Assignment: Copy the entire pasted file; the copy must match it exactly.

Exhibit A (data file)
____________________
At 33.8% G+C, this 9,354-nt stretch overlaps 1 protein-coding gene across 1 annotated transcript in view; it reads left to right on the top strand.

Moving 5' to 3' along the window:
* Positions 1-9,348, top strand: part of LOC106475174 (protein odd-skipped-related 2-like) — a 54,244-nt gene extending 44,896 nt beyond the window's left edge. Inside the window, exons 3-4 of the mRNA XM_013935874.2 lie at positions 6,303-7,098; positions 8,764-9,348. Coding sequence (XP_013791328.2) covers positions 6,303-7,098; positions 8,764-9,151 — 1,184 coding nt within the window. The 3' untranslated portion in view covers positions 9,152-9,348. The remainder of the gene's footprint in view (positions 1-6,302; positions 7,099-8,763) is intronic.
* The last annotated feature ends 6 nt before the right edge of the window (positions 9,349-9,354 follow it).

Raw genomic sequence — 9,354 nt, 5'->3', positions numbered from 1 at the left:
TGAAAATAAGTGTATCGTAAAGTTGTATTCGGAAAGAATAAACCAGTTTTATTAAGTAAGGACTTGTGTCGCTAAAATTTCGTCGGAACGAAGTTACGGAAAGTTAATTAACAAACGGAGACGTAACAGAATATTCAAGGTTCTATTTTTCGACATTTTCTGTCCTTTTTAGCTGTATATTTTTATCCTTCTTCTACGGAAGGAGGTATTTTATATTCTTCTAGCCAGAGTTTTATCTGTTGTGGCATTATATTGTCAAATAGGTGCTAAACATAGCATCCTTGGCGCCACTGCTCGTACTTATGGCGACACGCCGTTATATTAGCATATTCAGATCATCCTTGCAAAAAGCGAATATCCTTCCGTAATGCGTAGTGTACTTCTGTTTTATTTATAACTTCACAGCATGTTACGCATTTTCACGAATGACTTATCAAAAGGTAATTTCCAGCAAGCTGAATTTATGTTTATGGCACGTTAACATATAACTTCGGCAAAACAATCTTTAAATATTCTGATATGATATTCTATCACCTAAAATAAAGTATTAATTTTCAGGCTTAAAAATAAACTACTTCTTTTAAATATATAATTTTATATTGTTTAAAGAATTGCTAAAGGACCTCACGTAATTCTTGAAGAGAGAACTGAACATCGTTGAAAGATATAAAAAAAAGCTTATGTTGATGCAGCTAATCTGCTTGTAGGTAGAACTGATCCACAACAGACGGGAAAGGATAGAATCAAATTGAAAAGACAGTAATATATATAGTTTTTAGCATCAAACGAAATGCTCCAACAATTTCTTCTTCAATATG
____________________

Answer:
At 33.8% G+C, this 9,354-nt stretch overlaps 1 protein-coding gene across 1 annotated transcript in view; it reads left to right on the top strand.

Moving 5' to 3' along the window:
* Positions 1-9,348, top strand: part of LOC106475174 (protein odd-skipped-related 2-like) — a 54,244-nt gene extending 44,896 nt beyond the window's left edge. Inside the window, exons 3-4 of the mRNA XM_013935874.2 lie at positions 6,303-7,098; positions 8,764-9,348. Coding sequence (XP_013791328.2) covers positions 6,303-7,098; positions 8,764-9,151 — 1,184 coding nt within the window. The 3' untranslated portion in view covers positions 9,152-9,348. The remainder of the gene's footprint in view (positions 1-6,302; positions 7,099-8,763) is intronic.
* The last annotated feature ends 6 nt before the right edge of the window (positions 9,349-9,354 follow it).

Raw genomic sequence — 9,354 nt, 5'->3', positions numbered from 1 at the left:
TGAAAATAAGTGTATCGTAAAGTTGTATTCGGAAAGAATAAACCAGTTTTATTAAGTAAGGACTTGTGTCGCTAAAATTTCGTCGGAACGAAGTTACGGAAAGTTAATTAACAAACGGAGACGTAACAGAATATTCAAGGTTCTATTTTTCGACATTTTCTGTCCTTTTTAGCTGTATATTTTTATCCTTCTTCTACGGAAGGAGGTATTTTATATTCTTCTAGCCAGAGTTTTATCTGTTGTGGCATTATATTGTCAAATAGGTGCTAAACATAGCATCCTTGGCGCCACTGCTCGTACTTATGGCGACACGCCGTTATATTAGCATATTCAGATCATCCTTGCAAAAAGCGAATATCCTTCCGTAATGCGTAGTGTACTTCTGTTTTATTTATAACTTCACAGCATGTTACGCATTTTCACGAATGACTTATCAAAAGGTAATTTCCAGCAAGCTGAATTTATGTTTATGGCACGTTAACATATAACTTCGGCAAAACAATCTTTAAATATTCTGATATGATATTCTATCACCTAAAATAAAGTATTAATTTTCAGGCTTAAAAATAAACTACTTCTTTTAAATATATAATTTTATATTGTTTAAAGAATTGCTAAAGGACCTCACGTAATTCTTGAAGAGAGAACTGAACATCGTTGAAAGATATAAAAAAAAGCTTATGTTGATGCAGCTAATCTGCTTGTAGGTAGAACTGATCCACAACAGACGGGAAAGGATAGAATCAAATTGAAAAGACAGTAATATATATAGTTTTTAGCATCAAACGAAATGCTCCAACAATTTCTTCTTCAATATG